Lead in Skeleton Creek water averaged 24.0 µg/l on Day 4 at Station 6 and 12.2 µg/l on Day 8 at Station 97 (Table 5). Because these were the only two means above detectable levels in the statistical analysis, differences among sampling dates were highly significant (p < 0.0005).

Zinc concentration was highest on Day 4 at Station 6 and on Day 8 at Station 97 (Table 5). As for chromium and lead, variation of means among sampling dates was highly significant (p < 0.0005).

Regular changes in heavy metal concentrations similar to those found in water did not occur in the sediments of Skeleton Creek following oil refinery cleanup or

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following increased stream discharge from runoff in early June (Table 6). No significant differences existed in heavy metal concentrations among the five means for days after high flow.


Introduction Description of Skeleton Creek Methods Results Discussion References Table of Contents Home

Conditions Following High Discharge

Correlations between heavy metal concentrations and stream flow are not consistent for various studies. Measurements of heavy metals during low and high flow conditions showed that metals were positively correlated with discharge in one river and often were negatively correlated in another river (10). Although copper in suspended particulates coincided with high stream flow, other metals did not show this behavior in streams of the Cayuga Lake Basin, New York (11). Andelman (12) concluded in a review article that no systematic correlation existed between metal concentrations and stream flow. Heavy metal concentrations increased rapidly with increased discharge and turbulence and quickly decreased following high stream discharge in the Ohio River, Ohio, and Black Warrior River, Alabama (3, 4). Skeleton Creek data correspond to the trend of decreased metals with time after high flow. Zinc concentration in the Ohio River at Cincinnati increased from 2 µg/l to over 19 µg/l and then decreased to less than 1 µg/l in 15 days during rapid changes in stream discharge. These fluctuations were attributed to resuspension of bottom particles during the increased turbulence. A positive correlation also existed between resuspended bottom sediments and heavy metal concentrations in the total water column of the Black Warrior River. However, no increase occurred in the metal levels in solution. The largest resuspension of bottom sediments occurred during high discharge and scouring from heavy rain runoff. A similar condition occurred in Skeleton Creek because metal levels and turbidity generally decreased with time after high flow.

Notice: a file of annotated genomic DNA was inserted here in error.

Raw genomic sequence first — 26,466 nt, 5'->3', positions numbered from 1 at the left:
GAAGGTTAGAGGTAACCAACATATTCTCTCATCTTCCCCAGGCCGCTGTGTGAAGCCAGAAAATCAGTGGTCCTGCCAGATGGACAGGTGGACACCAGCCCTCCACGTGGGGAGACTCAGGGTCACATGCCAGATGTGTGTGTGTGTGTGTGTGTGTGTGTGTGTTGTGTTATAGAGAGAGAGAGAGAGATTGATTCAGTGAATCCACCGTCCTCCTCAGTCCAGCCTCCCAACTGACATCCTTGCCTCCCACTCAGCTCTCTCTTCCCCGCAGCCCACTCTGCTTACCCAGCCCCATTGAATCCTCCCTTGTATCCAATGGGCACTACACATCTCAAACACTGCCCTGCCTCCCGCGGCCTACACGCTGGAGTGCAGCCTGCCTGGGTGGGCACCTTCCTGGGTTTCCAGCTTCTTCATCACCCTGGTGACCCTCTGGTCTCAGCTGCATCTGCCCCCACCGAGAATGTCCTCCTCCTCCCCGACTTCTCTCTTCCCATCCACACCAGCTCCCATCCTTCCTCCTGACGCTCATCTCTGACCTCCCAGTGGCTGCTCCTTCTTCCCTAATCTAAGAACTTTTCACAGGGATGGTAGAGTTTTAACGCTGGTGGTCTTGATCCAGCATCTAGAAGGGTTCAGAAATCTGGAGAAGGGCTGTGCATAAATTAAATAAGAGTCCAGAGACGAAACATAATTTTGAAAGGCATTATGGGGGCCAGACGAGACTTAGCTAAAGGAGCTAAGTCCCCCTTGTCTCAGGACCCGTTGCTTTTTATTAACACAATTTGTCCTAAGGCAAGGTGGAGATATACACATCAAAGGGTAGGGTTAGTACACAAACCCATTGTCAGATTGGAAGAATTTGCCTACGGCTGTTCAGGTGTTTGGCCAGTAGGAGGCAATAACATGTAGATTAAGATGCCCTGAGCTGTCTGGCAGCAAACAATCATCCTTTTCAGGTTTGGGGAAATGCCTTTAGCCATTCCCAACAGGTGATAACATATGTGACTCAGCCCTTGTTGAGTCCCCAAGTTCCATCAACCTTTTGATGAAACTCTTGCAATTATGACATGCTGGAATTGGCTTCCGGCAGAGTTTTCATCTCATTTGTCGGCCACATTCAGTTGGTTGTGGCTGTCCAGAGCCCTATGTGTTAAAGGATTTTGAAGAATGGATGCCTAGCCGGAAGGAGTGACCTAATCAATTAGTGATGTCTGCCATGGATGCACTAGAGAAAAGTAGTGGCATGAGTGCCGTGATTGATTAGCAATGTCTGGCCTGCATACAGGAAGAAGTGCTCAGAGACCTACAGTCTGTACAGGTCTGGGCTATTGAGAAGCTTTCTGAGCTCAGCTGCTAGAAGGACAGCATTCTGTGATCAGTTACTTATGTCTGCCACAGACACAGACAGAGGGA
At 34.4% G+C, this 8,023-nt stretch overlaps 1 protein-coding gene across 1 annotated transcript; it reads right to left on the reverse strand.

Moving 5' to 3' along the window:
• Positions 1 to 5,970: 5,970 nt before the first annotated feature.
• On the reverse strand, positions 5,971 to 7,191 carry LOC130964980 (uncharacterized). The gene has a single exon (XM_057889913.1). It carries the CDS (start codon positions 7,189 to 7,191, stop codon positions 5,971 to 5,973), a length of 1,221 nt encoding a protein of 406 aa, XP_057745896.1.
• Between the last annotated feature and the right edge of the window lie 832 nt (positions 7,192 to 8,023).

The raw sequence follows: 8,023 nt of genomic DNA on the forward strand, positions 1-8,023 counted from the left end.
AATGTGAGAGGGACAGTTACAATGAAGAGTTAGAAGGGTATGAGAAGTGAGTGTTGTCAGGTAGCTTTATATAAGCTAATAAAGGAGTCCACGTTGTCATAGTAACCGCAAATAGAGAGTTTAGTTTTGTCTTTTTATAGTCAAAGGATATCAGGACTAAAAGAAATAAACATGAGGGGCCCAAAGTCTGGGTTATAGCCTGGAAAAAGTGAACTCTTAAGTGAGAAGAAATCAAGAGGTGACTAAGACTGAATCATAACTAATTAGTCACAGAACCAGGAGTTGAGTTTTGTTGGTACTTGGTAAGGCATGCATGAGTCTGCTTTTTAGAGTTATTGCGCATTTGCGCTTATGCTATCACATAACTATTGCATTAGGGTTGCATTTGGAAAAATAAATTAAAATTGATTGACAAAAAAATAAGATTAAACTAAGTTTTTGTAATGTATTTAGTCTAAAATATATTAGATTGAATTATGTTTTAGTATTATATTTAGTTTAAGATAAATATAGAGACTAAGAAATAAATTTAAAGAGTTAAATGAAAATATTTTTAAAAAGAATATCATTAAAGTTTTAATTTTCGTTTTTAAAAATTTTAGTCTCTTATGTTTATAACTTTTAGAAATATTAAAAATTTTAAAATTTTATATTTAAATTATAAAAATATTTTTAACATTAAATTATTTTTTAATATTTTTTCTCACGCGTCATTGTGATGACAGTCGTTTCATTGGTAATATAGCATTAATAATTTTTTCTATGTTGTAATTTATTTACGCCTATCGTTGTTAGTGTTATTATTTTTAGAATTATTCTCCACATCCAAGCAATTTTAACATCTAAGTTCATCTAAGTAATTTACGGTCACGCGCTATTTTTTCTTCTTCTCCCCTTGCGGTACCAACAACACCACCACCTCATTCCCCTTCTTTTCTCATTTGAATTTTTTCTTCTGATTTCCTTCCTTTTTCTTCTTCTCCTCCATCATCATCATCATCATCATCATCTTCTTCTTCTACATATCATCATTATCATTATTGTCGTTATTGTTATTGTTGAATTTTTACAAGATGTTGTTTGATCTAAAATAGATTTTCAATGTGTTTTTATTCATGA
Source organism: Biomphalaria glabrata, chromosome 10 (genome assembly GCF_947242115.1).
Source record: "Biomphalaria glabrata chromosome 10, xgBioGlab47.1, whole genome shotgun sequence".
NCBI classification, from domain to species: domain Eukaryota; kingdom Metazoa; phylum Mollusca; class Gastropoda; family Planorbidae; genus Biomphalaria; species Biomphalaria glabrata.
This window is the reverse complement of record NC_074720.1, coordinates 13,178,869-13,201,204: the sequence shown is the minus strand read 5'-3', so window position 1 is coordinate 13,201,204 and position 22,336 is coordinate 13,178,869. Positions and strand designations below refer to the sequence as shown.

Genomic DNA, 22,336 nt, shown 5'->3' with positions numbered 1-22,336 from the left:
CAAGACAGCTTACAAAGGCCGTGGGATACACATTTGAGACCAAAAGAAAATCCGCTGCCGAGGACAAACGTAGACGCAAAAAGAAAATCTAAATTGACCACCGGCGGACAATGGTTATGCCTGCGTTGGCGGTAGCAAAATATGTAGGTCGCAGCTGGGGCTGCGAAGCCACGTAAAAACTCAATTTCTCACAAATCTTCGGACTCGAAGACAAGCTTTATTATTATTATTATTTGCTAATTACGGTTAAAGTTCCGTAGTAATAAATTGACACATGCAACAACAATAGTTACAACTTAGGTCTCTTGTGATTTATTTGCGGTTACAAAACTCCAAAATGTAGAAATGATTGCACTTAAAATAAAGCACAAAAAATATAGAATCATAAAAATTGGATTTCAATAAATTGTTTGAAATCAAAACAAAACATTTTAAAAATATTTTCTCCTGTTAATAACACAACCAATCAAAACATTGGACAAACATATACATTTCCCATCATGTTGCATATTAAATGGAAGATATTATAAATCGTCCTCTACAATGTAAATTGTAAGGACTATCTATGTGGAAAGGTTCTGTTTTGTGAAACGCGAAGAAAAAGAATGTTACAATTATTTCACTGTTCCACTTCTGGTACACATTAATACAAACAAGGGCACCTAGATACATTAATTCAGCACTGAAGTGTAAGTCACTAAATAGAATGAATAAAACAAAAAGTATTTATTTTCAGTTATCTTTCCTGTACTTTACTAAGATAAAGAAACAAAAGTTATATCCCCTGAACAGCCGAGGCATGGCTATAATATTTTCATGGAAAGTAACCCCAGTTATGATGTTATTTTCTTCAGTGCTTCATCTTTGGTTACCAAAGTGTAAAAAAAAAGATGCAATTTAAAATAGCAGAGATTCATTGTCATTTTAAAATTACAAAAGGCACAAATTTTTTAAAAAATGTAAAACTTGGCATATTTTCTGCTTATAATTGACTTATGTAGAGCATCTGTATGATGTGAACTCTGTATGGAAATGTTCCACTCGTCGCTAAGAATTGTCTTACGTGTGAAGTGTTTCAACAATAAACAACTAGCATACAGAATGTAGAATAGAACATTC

Minor fluctuations in the heavy metal content of Skeleton Creek sediments may be attributed to localized redistribution of sediments. Stream sediments are scoured and resuspended at higher discharge (13). Heavy metals were associated with particulate material in the Ohio and Black Warrior Rivers, and metals were found in greater concentrations in suspended materials during high discharge (3, 4). Few investigators have reported changes in metal concentrations in stream sediments following high discharge. The processes of scouring and filling occur simultaneously in streams with a net loss of sediment downstream (13). Ohio and Black Warrior River sediments accumulated organic material and heavy metals with time coinciding with low stream flow and sediment accumulation (3, 4). Organic material did not increase with time following high flow in Skeleton Creek sediments.